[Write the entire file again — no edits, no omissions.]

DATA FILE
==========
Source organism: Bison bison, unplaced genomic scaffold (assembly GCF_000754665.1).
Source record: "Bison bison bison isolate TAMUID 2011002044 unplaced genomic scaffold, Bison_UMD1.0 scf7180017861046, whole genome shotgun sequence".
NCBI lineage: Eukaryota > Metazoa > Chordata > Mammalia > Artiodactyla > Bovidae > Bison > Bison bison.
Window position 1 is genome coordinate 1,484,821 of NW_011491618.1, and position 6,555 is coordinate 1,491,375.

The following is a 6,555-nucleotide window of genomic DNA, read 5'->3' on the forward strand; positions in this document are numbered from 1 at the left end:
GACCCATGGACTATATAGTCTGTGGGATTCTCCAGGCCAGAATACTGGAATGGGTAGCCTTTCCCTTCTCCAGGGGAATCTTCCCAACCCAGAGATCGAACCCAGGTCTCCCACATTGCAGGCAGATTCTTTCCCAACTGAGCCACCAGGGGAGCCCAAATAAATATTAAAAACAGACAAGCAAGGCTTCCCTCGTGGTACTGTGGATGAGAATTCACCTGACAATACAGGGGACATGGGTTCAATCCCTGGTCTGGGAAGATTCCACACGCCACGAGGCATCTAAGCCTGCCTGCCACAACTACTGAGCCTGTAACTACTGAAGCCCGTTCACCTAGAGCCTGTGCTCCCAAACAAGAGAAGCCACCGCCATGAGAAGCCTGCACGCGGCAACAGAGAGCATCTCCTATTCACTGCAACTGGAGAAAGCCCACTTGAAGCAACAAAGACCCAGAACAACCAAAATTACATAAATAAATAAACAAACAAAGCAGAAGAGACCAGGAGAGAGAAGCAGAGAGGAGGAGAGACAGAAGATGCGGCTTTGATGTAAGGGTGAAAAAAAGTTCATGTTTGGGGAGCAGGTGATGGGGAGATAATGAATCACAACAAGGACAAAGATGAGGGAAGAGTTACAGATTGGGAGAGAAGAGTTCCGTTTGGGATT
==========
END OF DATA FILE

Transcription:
Source organism: Bison bison, unplaced genomic scaffold (assembly GCF_000754665.1).
Source record: "Bison bison bison isolate TAMUID 2011002044 unplaced genomic scaffold, Bison_UMD1.0 scf7180017861046, whole genome shotgun sequence".
NCBI lineage: Eukaryota > Metazoa > Chordata > Mammalia > Artiodactyla > Bovidae > Bison > Bison bison.
Window position 1 is genome coordinate 1,484,821 of NW_011491618.1, and position 6,555 is coordinate 1,491,375.

The following is a 6,555-nucleotide window of genomic DNA, read 5'->3' on the forward strand; positions in this document are numbered from 1 at the left end:
GACCCATGGACTATATAGTCTGTGGGATTCTCCAGGCCAGAATACTGGAATGGGTAGCCTTTCCCTTCTCCAGGGGAATCTTCCCAACCCAGAGATCGAACCCAGGTCTCCCACATTGCAGGCAGATTCTTTCCCAACTGAGCCACCAGGGGAGCCCAAATAAATATTAAAAACAGACAAGCAAGGCTTCCCTCGTGGTACTGTGGATGAGAATTCACCTGACAATACAGGGGACATGGGTTCAATCCCTGGTCTGGGAAGATTCCACACGCCACGAGGCATCTAAGCCTGCCTGCCACAACTACTGAGCCTGTAACTACTGAAGCCCGTTCACCTAGAGCCTGTGCTCCCAAACAAGAGAAGCCACCGCCATGAGAAGCCTGCACGCGGCAACAGAGAGCATCTCCTATTCACTGCAACTGGAGAAAGCCCACTTGAAGCAACAAAGACCCAGAACAACCAAAATTACATAAATAAATAAACAAACAAAGCAGAAGAGACCAGGAGAGAGAAGCAGAGAGGAGGAGAGACAGAAGATGCGGCTTTGATGTAAGGGTGAAAAAAAGTTCATGTTTGGGGAGCAGGTGATGGGGAGATAATGAATCACAACAAGGACAAAGATGAGGGAAGAGTTACAGATTGGGAGAGAAGAGTTCCGTTTGGGATT